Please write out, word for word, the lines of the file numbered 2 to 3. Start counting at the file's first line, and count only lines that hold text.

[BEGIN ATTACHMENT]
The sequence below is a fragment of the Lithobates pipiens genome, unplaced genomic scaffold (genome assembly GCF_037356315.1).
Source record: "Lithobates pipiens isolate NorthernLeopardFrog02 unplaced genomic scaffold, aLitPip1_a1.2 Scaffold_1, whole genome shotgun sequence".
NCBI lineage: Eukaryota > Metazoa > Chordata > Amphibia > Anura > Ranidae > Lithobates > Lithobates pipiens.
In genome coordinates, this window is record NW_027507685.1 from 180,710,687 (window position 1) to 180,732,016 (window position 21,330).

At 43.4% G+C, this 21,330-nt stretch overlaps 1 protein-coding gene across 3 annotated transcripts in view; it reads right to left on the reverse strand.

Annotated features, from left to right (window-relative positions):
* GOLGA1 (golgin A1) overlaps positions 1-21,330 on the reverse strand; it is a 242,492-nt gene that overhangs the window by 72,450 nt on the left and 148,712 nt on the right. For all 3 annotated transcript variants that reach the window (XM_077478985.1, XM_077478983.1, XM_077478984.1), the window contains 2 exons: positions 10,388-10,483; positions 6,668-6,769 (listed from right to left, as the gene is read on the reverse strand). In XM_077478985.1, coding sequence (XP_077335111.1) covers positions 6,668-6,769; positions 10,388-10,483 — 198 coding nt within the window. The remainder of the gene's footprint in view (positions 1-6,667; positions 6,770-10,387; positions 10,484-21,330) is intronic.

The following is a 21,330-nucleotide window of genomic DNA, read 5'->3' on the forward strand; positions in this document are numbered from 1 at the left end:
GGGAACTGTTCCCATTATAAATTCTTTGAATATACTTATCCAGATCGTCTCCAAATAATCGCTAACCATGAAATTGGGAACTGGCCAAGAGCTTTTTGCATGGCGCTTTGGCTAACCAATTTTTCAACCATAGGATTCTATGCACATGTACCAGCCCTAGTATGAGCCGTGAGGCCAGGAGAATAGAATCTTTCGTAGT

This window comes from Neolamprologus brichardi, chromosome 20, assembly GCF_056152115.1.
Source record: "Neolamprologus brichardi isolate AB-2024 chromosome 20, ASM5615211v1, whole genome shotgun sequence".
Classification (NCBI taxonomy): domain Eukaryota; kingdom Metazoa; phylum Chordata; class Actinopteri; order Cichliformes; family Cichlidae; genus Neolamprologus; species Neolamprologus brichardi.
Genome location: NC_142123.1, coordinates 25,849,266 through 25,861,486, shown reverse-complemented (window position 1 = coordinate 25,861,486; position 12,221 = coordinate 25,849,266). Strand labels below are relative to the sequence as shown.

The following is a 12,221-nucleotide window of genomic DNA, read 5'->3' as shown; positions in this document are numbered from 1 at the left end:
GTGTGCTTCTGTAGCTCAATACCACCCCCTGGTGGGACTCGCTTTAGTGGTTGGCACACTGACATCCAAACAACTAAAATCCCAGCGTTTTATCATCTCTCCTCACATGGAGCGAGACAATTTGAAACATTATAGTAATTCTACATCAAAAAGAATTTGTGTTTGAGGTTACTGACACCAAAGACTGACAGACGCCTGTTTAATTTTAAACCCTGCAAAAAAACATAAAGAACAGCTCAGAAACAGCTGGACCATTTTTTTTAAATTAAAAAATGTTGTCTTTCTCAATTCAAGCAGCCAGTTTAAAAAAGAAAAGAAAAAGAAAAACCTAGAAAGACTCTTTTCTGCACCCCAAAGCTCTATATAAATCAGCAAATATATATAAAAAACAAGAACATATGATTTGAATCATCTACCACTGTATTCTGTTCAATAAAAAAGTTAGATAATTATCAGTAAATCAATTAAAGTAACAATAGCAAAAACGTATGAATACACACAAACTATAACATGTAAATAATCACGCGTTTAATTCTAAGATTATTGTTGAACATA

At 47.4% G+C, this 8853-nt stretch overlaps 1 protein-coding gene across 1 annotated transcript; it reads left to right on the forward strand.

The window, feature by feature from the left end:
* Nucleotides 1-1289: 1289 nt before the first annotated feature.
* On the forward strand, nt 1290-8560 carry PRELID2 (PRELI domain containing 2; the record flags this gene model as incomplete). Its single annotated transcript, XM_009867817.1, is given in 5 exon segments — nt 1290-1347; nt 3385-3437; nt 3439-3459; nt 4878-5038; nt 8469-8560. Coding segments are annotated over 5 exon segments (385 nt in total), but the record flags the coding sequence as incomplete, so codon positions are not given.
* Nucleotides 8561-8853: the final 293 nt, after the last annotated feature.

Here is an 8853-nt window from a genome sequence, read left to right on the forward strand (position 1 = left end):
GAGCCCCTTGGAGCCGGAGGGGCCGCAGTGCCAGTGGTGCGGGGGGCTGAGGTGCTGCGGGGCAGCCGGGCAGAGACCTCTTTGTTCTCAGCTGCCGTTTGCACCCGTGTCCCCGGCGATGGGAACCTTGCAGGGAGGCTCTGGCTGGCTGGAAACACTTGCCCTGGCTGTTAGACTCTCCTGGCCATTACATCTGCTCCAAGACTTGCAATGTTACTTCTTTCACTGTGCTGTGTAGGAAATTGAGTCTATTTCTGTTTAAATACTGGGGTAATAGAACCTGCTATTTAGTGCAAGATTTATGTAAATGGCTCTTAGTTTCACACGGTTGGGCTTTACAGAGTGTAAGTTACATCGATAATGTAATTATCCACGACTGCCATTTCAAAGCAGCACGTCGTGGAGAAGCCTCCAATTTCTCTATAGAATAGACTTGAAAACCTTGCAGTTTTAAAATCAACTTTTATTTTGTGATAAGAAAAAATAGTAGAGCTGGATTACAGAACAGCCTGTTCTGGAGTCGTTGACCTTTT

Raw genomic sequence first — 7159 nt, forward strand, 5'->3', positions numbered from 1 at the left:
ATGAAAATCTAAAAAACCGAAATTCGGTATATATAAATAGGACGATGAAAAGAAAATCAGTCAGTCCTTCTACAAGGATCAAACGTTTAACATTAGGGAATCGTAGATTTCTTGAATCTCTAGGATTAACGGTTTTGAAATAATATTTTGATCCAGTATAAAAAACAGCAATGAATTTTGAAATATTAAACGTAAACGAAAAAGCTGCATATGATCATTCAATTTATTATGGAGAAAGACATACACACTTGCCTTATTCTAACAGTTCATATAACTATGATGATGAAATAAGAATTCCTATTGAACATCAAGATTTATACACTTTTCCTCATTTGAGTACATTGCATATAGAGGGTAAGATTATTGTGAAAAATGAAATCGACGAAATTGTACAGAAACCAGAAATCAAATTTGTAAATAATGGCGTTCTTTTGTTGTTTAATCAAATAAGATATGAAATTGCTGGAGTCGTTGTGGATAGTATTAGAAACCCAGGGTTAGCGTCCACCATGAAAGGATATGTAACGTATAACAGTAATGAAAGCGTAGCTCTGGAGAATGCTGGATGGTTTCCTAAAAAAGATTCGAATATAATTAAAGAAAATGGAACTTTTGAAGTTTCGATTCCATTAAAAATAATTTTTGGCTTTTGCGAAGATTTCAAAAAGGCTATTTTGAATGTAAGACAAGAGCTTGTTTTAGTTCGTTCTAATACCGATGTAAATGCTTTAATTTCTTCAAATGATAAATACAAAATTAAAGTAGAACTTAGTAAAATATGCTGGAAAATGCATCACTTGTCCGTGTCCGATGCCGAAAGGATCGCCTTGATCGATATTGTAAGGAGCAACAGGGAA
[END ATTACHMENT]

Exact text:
Source record: "Lithobates pipiens isolate NorthernLeopardFrog02 unplaced genomic scaffold, aLitPip1_a1.2 Scaffold_1, whole genome shotgun sequence".
NCBI lineage: Eukaryota > Metazoa > Chordata > Amphibia > Anura > Ranidae > Lithobates > Lithobates pipiens.